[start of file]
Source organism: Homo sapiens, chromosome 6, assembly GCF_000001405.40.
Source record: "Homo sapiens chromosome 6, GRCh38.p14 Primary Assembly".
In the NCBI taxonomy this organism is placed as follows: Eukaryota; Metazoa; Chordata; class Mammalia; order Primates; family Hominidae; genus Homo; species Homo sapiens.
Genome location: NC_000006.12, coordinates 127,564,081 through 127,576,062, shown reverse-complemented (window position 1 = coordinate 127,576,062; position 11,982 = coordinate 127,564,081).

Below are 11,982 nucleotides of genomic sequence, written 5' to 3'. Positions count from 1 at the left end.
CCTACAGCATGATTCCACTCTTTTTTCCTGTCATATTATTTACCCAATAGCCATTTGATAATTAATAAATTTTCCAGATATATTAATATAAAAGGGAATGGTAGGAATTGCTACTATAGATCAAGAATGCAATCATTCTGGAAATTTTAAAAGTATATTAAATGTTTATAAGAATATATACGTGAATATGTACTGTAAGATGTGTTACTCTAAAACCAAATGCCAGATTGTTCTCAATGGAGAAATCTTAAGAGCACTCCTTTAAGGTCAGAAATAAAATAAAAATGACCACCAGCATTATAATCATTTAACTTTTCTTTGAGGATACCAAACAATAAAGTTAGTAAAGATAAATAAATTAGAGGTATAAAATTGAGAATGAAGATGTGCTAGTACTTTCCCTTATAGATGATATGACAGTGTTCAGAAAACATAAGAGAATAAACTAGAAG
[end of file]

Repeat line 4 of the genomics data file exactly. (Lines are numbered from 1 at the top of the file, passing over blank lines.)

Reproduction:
Genome location: NC_000006.12, coordinates 127,564,081 through 127,576,062, shown reverse-complemented (window position 1 = coordinate 127,576,062; position 11,982 = coordinate 127,564,081).